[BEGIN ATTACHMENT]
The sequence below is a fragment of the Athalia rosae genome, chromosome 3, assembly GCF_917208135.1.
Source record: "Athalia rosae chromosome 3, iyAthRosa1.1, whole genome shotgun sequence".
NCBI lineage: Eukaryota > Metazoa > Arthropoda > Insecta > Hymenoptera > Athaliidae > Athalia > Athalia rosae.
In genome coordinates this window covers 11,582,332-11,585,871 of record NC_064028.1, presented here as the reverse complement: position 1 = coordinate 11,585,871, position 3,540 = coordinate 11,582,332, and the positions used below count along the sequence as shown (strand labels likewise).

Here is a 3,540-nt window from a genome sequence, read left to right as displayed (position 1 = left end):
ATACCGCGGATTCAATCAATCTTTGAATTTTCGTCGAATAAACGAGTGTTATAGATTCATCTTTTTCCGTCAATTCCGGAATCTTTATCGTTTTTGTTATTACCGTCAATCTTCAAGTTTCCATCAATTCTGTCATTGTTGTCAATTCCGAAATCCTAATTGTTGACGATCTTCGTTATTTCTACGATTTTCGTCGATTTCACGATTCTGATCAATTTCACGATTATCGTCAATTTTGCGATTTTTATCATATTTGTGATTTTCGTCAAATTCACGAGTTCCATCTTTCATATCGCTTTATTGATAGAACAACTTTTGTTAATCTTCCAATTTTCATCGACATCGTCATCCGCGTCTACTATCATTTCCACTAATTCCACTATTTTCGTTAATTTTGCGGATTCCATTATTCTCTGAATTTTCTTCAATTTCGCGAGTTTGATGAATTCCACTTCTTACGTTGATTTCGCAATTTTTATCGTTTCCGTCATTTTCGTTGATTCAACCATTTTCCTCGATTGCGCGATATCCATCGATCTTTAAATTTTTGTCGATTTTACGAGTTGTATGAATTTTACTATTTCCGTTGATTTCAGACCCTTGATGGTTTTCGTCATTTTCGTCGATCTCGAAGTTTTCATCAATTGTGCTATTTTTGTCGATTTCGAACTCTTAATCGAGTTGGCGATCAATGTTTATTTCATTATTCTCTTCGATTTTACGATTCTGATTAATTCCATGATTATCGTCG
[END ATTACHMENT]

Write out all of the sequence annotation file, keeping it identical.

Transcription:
The sequence below is a fragment of the Athalia rosae genome, chromosome 3, assembly GCF_917208135.1.
Source record: "Athalia rosae chromosome 3, iyAthRosa1.1, whole genome shotgun sequence".
NCBI lineage: Eukaryota > Metazoa > Arthropoda > Insecta > Hymenoptera > Athaliidae > Athalia > Athalia rosae.
In genome coordinates this window covers 11,582,332-11,585,871 of record NC_064028.1, presented here as the reverse complement: position 1 = coordinate 11,585,871, position 3,540 = coordinate 11,582,332, and the positions used below count along the sequence as shown (strand labels likewise).

Here is a 3,540-nt window from a genome sequence, read left to right as displayed (position 1 = left end):
ATACCGCGGATTCAATCAATCTTTGAATTTTCGTCGAATAAACGAGTGTTATAGATTCATCTTTTTCCGTCAATTCCGGAATCTTTATCGTTTTTGTTATTACCGTCAATCTTCAAGTTTCCATCAATTCTGTCATTGTTGTCAATTCCGAAATCCTAATTGTTGACGATCTTCGTTATTTCTACGATTTTCGTCGATTTCACGATTCTGATCAATTTCACGATTATCGTCAATTTTGCGATTTTTATCATATTTGTGATTTTCGTCAAATTCACGAGTTCCATCTTTCATATCGCTTTATTGATAGAACAACTTTTGTTAATCTTCCAATTTTCATCGACATCGTCATCCGCGTCTACTATCATTTCCACTAATTCCACTATTTTCGTTAATTTTGCGGATTCCATTATTCTCTGAATTTTCTTCAATTTCGCGAGTTTGATGAATTCCACTTCTTACGTTGATTTCGCAATTTTTATCGTTTCCGTCATTTTCGTTGATTCAACCATTTTCCTCGATTGCGCGATATCCATCGATCTTTAAATTTTTGTCGATTTTACGAGTTGTATGAATTTTACTATTTCCGTTGATTTCAGACCCTTGATGGTTTTCGTCATTTTCGTCGATCTCGAAGTTTTCATCAATTGTGCTATTTTTGTCGATTTCGAACTCTTAATCGAGTTGGCGATCAATGTTTATTTCATTATTCTCTTCGATTTTACGATTCTGATTAATTCCATGATTATCGTCG